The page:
- [Paul] Sometime ago I put a post on LinkedIn for the tip series asking for any requests for future tips. And I got a lot of comments back, so thanks to everyone who replied. And one of them was this one right here where they were asking about, sort of an overview of the shared coordinate system. So specifically twofold is this question. He wants to know just the basic workflow for the initial setup of shared coordinates and then what happens when it changes. So I do want to point out that I have a whole course, actually, on the subject, and you're welcome to check that out after watching this tip for more in-depth look.
But to try and satisfy this question I'm going to give you a quick overview in this video. So let's switch over to Revit here. And I tried to keep the files really simple to just focus on the shared coordinates and not on the complexity of the geometry or the buildings or anything like that. So I've got two files. The one we're in is called Terrain. And as you can see it's just got a really simple topo surface. And I went ahead and put a building pad in here for the location of the building. So that'll make it really easy to position it where it needs to go.
So I'm going to go to the site plan. There's no requirement that says you have to use the site plan, but it's not a bad place to start. Certainly when you're linking different files together it can be advantageous to work here. In the middle of the screen are these two symbols, there's actually two symbols here. There's a circle, and if I use my tab key you can see that there's also a triangle. So the triangle is the survey point. The circle is the project base point. So I just want you to remember that at the moment they're right on top of each other in the center of the screen.
That's their default position in any new Revit file. But after we're done saving shared coordinates that may not be the case. So that's one of the clues that you'll have that shared coordinates have been established. So just kind of make note of that that right now both of those symbols are on top of each other. Okay, so the first thing we need to set up shared coordinates is, well, some files that we want to link together. So we're in our terrain, let's go find our linked file. So go to the Insert tab and then click on Link Revit, and then in this case I'm going to click this file called Simple Building.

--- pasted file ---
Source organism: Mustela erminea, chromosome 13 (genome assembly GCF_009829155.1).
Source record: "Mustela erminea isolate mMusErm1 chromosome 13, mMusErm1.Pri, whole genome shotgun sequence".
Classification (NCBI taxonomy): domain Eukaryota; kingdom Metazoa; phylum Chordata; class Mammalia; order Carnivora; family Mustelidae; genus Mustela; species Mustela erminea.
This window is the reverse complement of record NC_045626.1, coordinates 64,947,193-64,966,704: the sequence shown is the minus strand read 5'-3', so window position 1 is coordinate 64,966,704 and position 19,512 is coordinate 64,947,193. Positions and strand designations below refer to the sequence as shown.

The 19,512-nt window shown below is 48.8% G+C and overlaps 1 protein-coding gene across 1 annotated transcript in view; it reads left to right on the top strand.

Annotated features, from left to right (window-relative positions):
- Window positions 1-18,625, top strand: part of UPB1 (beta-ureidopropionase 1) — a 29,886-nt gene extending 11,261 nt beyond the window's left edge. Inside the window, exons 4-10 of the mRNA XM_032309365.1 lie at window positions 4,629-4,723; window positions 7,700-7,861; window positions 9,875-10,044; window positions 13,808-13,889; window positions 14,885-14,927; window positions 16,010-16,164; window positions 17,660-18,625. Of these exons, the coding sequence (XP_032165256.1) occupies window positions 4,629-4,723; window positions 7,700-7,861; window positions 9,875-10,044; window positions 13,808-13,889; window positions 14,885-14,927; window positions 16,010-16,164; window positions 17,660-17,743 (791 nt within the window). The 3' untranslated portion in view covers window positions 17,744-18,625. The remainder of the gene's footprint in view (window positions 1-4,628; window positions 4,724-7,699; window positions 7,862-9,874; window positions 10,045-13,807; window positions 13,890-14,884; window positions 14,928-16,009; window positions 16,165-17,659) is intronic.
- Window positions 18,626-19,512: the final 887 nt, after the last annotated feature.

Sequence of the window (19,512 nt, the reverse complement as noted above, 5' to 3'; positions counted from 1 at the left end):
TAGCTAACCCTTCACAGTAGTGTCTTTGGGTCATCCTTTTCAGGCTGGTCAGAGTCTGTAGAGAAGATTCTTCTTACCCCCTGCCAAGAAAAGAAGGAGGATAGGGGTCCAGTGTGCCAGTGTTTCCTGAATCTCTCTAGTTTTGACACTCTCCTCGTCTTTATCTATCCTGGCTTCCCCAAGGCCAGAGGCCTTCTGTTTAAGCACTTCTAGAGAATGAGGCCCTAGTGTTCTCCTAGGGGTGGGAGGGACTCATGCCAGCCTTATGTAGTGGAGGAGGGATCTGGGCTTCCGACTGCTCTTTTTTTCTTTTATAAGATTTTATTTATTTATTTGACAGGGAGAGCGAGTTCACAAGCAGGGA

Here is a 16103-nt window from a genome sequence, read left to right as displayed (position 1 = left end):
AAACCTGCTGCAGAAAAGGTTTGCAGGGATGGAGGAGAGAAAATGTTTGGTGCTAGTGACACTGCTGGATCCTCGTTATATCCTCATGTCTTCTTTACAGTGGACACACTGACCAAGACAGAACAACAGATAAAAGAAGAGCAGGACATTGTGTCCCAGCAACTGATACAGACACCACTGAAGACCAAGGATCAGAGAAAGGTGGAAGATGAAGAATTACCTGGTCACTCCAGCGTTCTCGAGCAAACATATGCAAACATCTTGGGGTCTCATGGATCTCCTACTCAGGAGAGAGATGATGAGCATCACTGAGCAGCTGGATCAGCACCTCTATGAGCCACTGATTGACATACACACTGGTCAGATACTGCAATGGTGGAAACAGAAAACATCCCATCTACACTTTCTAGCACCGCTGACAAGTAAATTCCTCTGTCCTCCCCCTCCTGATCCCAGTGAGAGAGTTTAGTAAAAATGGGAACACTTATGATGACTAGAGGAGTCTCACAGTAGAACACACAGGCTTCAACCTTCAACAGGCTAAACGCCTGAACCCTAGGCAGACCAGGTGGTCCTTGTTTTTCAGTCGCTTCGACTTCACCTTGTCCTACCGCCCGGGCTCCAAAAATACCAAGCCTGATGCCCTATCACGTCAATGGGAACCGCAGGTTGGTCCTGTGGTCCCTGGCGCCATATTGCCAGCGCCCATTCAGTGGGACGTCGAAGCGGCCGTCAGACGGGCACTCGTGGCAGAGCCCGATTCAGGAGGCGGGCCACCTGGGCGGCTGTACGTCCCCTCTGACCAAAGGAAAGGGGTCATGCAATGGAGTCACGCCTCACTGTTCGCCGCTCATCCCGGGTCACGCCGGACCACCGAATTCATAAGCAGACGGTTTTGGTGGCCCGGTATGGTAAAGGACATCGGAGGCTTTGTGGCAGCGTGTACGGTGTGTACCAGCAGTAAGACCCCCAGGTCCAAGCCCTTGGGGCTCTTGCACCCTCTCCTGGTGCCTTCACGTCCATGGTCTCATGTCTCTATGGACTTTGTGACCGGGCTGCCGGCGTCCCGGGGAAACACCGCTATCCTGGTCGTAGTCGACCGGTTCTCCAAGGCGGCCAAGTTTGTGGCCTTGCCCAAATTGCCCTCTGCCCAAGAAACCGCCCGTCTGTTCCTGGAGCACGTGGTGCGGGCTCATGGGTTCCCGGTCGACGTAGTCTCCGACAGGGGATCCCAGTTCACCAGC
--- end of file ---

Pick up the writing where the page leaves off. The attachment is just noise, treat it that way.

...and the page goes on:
Now down at the bottom are some positioning options. And there are several here, Center to Center, Origin to Origin. Now you may be tempted to say, well, we're talking about shared coordinates so let's use By Shared Coordinates. Well honestly, for this example, it doesn't really matter what you pick, because no matter what we pick we're going to have to move the building anyway. And then we're done save the shared coordinates. So even if you choose By Shared Coordinates and you click Open you'll get this message. And what this message is saying is that currently there are no shared coordinates saved between these two files.
So what shared coordinates is is it's just the relationship between a pair of files. And if this pair of files has never been linked together before and shared coordinates has never been saved for this pair before, then they don't know about each other. So there is no shared coordinates. That's what this message is saying. So I'm going to close this dialog, and it told me I'm going to just put it in the center, 'cause it had to put it somewhere, and so that means I'll have to move this to get it into position. So, again, I tried to keep that simple for us here by creating the building pad.
So I'm going to come over here to the Modify tab, click the Align tool, I'll pick the edge of my pad and then the front of this building wall here, and then the edge of my pad and the side of this wall right there, and that kind of snaps that building right into position. Okay, so now I've got it positioned where I want it to go. Now in many cases you should also go to an elevation view and position here as well because sometimes it's way down low or it's way up high. So you definitely want to check it in elevation as well as plan.
But in this case I built it so that it would come in at the correct height in elevation, so nothing to do there. Okay, so now I've got the building where I want it to go. Now I want to save shared coordinates, because if I don't save shared coordinates and I tried to link it again in a different pair of files or cross link to one another I would have to do the manual movement. So the whole idea of shared coordinates is it will prevent my having to do this again. Once I've set it up it's set up and it will just know what to do. So how do we set up the shared coordinates? What I'm going to do is simply select the building link and look at the Properties palette.